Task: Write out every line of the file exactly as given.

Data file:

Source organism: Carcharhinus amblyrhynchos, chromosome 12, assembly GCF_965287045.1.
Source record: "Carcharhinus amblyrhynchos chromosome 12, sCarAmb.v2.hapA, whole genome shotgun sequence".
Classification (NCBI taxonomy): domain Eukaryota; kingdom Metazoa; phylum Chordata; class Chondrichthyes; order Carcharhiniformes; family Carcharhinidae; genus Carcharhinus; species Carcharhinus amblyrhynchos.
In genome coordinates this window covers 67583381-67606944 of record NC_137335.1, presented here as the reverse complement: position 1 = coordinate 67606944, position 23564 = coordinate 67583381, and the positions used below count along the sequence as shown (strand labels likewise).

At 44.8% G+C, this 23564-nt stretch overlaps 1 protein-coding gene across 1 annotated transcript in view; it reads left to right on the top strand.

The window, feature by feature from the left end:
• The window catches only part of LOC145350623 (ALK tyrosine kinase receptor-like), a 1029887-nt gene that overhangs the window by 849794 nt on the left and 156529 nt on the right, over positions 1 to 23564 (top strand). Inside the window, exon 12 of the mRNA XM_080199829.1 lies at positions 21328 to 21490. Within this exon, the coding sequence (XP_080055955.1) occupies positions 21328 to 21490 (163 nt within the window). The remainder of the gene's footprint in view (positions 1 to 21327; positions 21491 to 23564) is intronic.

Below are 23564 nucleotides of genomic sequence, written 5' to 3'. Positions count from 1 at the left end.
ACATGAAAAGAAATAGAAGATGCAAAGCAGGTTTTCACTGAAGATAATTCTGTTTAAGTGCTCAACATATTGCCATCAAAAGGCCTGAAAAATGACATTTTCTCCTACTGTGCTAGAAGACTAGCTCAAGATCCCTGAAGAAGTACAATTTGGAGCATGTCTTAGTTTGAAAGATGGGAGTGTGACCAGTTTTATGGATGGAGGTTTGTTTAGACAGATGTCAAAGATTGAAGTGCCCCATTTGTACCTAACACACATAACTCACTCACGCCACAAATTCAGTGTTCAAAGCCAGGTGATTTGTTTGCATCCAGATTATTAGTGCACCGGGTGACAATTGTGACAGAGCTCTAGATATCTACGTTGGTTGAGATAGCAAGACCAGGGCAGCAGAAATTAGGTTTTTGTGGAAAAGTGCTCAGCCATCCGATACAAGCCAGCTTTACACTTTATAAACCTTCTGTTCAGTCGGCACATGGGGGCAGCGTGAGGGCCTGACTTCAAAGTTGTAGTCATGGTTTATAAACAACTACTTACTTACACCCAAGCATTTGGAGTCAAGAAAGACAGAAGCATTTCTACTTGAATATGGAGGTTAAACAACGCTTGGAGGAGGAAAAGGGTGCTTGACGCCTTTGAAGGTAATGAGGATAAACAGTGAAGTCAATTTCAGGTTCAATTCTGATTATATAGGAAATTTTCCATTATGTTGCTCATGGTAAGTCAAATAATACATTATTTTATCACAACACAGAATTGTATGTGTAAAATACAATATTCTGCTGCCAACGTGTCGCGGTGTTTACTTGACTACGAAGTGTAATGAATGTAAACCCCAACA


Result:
Source organism: Carcharhinus amblyrhynchos, chromosome 12, assembly GCF_965287045.1.
Source record: "Carcharhinus amblyrhynchos chromosome 12, sCarAmb.v2.hapA, whole genome shotgun sequence".
Classification (NCBI taxonomy): domain Eukaryota; kingdom Metazoa; phylum Chordata; class Chondrichthyes; order Carcharhiniformes; family Carcharhinidae; genus Carcharhinus; species Carcharhinus amblyrhynchos.
In genome coordinates this window covers 67583381-67606944 of record NC_137335.1, presented here as the reverse complement: position 1 = coordinate 67606944, position 23564 = coordinate 67583381, and the positions used below count along the sequence as shown (strand labels likewise).

At 44.8% G+C, this 23564-nt stretch overlaps 1 protein-coding gene across 1 annotated transcript in view; it reads left to right on the top strand.

The window, feature by feature from the left end:
• The window catches only part of LOC145350623 (ALK tyrosine kinase receptor-like), a 1029887-nt gene that overhangs the window by 849794 nt on the left and 156529 nt on the right, over positions 1 to 23564 (top strand). Inside the window, exon 12 of the mRNA XM_080199829.1 lies at positions 21328 to 21490. Within this exon, the coding sequence (XP_080055955.1) occupies positions 21328 to 21490 (163 nt within the window). The remainder of the gene's footprint in view (positions 1 to 21327; positions 21491 to 23564) is intronic.

Below are 23564 nucleotides of genomic sequence, written 5' to 3'. Positions count from 1 at the left end.
ACATGAAAAGAAATAGAAGATGCAAAGCAGGTTTTCACTGAAGATAATTCTGTTTAAGTGCTCAACATATTGCCATCAAAAGGCCTGAAAAATGACATTTTCTCCTACTGTGCTAGAAGACTAGCTCAAGATCCCTGAAGAAGTACAATTTGGAGCATGTCTTAGTTTGAAAGATGGGAGTGTGACCAGTTTTATGGATGGAGGTTTGTTTAGACAGATGTCAAAGATTGAAGTGCCCCATTTGTACCTAACACACATAACTCACTCACGCCACAAATTCAGTGTTCAAAGCCAGGTGATTTGTTTGCATCCAGATTATTAGTGCACCGGGTGACAATTGTGACAGAGCTCTAGATATCTACGTTGGTTGAGATAGCAAGACCAGGGCAGCAGAAATTAGGTTTTTGTGGAAAAGTGCTCAGCCATCCGATACAAGCCAGCTTTACACTTTATAAACCTTCTGTTCAGTCGGCACATGGGGGCAGCGTGAGGGCCTGACTTCAAAGTTGTAGTCATGGTTTATAAACAACTACTTACTTACACCCAAGCATTTGGAGTCAAGAAAGACAGAAGCATTTCTACTTGAATATGGAGGTTAAACAACGCTTGGAGGAGGAAAAGGGTGCTTGACGCCTTTGAAGGTAATGAGGATAAACAGTGAAGTCAATTTCAGGTTCAATTCTGATTATATAGGAAATTTTCCATTATGTTGCTCATGGTAAGTCAAATAATACATTATTTTATCACAACACAGAATTGTATGTGTAAAATACAATATTCTGCTGCCAACGTGTCGCGGTGTTTACTTGACTACGAAGTGTAATGAATGTAAACCCCAACA